Wireless network utilisation has exploded with the increase in multiple devices per user, BYOD and guest provisioning.
And now, many wireless providers are erroneously deploying the perceived safe option of ‘flooding’ sites with wireless access points with the intention of offering maximum coverage and quality of connection.
However, what they’re finding is deploying too many access points is as bad as having too few, meaning that user devices are left battling to connect amidst an overly congested and conflicting air space.
Common issues include users regularly getting disconnected as they move around the site, and high signal interference which hinders connectivity and speed of downloads. This makes for a poor user experience, which is obviously bad for technology learning.
Our wireless specialist explains,
“Businesses are being hoodwinked into believing that more access points equal better coverage.
Often this isn’t the case, as access point coverage overlaps and it saturates the airspace. This means user devices struggle to identify which access point is the best to connect to, thus creating conflict that delivers poor service delivery to the end user.
Of course, the greater the number of access points deployed, the greater the cost and incentive for the supplier.”
And with wireless demand continuing to rise to more than three devices per user, connectivity is a big issue with businesses finding that aging wireless networks are simply unable to meet the demands of the numerous modern devices being used and high levels of data transfer.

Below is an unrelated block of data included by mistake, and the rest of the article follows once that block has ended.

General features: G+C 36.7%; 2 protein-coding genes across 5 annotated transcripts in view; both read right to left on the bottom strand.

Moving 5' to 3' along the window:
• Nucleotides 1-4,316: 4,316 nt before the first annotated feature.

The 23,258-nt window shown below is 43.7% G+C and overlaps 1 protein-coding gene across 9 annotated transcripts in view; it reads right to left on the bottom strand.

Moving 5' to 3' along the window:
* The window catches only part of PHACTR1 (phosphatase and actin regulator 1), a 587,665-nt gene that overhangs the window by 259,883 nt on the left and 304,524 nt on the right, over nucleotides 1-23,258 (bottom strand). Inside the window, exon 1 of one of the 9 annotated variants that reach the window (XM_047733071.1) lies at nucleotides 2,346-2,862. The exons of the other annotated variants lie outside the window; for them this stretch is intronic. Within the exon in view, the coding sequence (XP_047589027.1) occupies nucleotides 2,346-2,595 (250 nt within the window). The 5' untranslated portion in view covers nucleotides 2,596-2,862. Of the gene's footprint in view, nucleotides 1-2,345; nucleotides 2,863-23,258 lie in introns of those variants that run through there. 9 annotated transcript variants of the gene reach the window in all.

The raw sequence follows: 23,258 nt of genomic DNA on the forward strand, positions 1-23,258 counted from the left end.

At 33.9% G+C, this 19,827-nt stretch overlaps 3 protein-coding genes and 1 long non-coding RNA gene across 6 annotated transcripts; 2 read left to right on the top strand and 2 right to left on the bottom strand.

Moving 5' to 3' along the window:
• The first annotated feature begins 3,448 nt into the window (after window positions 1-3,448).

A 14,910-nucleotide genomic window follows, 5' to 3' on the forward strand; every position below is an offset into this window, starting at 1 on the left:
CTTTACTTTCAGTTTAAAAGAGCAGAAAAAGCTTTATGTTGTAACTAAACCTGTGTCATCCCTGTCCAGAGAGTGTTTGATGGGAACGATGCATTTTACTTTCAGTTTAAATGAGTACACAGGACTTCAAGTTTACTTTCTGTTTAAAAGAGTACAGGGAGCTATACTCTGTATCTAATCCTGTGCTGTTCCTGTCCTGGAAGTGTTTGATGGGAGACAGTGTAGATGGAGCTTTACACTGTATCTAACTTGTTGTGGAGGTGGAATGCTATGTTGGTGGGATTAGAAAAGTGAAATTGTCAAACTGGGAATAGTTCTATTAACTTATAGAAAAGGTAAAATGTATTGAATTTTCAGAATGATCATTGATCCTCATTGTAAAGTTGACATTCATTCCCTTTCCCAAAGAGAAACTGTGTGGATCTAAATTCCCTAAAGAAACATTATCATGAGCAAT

Read our Ultimate Guide to Wireless for a comprehensive and practical guide to wireless best practice, from start to finish including tips, common pitfalls and advice on future-proofing your network.
Our wireless specialists offer the following advice,
“Over deployment of access points is something we’re seeing a lot of, perhaps driven by a rapid fix approach to a growing need for secure, well managed wireless connectivity.
It is essential that businesses consider their current and future requirements from a user based perspective and that wireless surveys are conducted in parallel with a long term IT strategy.
Some technologies align themselves well to future wireless expansion whereas others quite simply do not. Lots of access points do not guarantee effective delivery of wireless services.”
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